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Published on 05 July 2021
Sand replenishment at Matapouri Bay entered a new phase on 5 July 2021 and should be complete by the end of this month.
The project is designed to copy the natural process of sand movement that existed before bridges went in several decades ago. Sand washed down the estuary into the bay and deposited along the beach, then washed into the estuary in a regular cycle.
The bridges slowed the water in the streams running through estuary, which meant that sand washed in from the bay settled in the estuary and was not re-distributed into the bay.
Nearly 8,000 cubic metres of sand had been moved from the estuary onto the beach, when a major storm struck on 23 May.
The storm surge washed some of the sand that had been deposited on the beach into the bay and some back into estuary and changed the route of the channels, preventing access to sand extraction areas.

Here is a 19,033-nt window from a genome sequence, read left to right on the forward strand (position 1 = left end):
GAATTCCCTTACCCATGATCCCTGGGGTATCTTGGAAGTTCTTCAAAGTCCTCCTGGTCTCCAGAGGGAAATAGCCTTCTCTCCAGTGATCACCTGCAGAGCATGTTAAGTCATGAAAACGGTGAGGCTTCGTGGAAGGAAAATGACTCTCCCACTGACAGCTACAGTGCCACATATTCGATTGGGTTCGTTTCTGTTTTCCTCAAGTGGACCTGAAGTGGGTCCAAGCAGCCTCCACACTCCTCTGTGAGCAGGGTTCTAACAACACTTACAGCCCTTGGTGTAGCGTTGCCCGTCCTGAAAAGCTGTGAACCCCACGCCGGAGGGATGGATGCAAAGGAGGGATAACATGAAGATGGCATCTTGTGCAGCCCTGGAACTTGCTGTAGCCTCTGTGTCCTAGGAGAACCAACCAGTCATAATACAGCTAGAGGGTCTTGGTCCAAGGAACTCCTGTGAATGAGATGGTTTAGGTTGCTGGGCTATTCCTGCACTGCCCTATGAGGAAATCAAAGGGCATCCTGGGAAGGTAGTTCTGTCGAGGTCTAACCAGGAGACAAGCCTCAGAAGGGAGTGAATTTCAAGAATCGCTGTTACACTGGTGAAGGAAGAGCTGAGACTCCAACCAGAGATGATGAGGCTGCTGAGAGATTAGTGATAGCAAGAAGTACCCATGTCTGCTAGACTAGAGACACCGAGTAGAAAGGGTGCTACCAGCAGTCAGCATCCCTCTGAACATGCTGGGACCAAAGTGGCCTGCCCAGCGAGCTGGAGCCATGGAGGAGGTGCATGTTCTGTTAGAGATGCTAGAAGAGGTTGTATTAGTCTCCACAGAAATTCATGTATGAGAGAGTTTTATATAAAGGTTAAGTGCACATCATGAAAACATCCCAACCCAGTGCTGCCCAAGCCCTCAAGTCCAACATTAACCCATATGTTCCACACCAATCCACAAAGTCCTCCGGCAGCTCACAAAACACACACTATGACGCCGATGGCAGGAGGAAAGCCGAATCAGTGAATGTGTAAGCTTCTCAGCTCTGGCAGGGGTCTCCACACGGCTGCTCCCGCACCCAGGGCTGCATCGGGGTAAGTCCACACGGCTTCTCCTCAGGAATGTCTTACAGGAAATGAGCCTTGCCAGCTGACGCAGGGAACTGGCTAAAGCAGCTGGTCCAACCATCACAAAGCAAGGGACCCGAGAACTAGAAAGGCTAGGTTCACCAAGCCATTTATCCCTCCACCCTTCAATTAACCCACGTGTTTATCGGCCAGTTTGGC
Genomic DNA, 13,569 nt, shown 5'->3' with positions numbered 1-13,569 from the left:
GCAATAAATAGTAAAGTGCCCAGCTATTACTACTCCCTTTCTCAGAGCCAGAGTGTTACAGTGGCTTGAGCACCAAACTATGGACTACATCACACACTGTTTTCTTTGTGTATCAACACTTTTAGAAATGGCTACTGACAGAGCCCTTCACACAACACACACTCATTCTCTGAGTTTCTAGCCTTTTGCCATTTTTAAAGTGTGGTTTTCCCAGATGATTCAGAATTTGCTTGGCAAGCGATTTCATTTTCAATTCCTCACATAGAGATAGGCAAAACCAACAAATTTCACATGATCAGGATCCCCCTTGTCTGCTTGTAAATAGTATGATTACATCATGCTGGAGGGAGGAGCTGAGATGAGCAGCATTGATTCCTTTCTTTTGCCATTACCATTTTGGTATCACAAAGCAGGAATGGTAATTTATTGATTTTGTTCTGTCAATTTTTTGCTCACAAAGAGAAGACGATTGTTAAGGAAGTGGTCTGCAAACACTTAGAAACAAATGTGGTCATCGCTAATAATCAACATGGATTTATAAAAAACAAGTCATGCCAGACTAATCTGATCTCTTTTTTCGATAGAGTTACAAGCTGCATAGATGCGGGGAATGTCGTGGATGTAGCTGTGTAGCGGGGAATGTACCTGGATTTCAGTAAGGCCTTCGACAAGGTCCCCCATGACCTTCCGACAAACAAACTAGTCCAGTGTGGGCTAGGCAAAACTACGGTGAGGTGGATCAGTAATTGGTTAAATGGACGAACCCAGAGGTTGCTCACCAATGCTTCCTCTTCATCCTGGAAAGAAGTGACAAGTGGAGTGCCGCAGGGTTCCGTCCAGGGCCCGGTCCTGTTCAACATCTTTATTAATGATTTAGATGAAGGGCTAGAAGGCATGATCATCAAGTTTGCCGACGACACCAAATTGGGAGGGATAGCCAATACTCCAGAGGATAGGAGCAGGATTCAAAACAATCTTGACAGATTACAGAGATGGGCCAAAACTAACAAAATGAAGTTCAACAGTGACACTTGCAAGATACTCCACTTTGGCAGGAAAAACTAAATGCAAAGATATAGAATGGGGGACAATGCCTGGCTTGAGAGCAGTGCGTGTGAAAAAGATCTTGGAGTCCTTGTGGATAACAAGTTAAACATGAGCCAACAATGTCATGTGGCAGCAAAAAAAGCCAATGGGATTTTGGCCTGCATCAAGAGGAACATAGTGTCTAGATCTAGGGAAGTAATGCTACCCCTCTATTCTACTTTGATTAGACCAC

Work stopped and Whangarei District Council applied for a variation to the resource consent. The resource consent has now been approved, so work on the project can begin again.
People have expressed concern about the sand washing back into the estuary, but our engineers are satisfied that the process is working as designed. The sand deposited on the beach prior to the storm had created a buffer during the storm, reducing the damage the beach would have suffered if the storm had happened prior to shifting the sand.
This is a soft engineering solution that seeks to maintain the amenity value of the beach, while having less of an impact on the natural environment than a "hard" engineering solution.
This replenishment regime was designed by RS Eng and peer reviewed by LaBonte' Coastal Consultants Ltd. Prior works were done in consultation with Dr J Gibbs, an expert in coastal processes and hazards.
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